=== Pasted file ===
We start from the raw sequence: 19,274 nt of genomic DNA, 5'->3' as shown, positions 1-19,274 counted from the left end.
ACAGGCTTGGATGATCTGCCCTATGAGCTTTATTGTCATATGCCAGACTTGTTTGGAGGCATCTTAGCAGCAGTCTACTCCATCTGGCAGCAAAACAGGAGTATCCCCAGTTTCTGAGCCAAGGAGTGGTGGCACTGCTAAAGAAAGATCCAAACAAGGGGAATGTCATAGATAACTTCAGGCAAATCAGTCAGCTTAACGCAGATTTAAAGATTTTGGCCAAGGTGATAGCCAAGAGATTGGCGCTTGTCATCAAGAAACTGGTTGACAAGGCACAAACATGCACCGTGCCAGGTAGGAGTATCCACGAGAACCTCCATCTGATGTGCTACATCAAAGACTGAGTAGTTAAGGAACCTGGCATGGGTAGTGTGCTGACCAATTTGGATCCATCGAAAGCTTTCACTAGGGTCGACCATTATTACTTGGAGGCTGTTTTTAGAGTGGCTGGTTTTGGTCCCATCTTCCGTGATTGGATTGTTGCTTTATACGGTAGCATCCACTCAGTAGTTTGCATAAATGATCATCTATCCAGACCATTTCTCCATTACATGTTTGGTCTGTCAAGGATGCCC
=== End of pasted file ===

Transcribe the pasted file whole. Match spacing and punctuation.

We start from the raw sequence: 19,274 nt of genomic DNA, 5'->3' as shown, positions 1-19,274 counted from the left end.
ACAGGCTTGGATGATCTGCCCTATGAGCTTTATTGTCATATGCCAGACTTGTTTGGAGGCATCTTAGCAGCAGTCTACTCCATCTGGCAGCAAAACAGGAGTATCCCCAGTTTCTGAGCCAAGGAGTGGTGGCACTGCTAAAGAAAGATCCAAACAAGGGGAATGTCATAGATAACTTCAGGCAAATCAGTCAGCTTAACGCAGATTTAAAGATTTTGGCCAAGGTGATAGCCAAGAGATTGGCGCTTGTCATCAAGAAACTGGTTGACAAGGCACAAACATGCACCGTGCCAGGTAGGAGTATCCACGAGAACCTCCATCTGATGTGCTACATCAAAGACTGAGTAGTTAAGGAACCTGGCATGGGTAGTGTGCTGACCAATTTGGATCCATCGAAAGCTTTCACTAGGGTCGACCATTATTACTTGGAGGCTGTTTTTAGAGTGGCTGGTTTTGGTCCCATCTTCCGTGATTGGATTGTTGCTTTATACGGTAGCATCCACTCAGTAGTTTGCATAAATGATCATCTATCCAGACCATTTCTCCATTACATGTTTGGTCTGTCAAGGATGCCC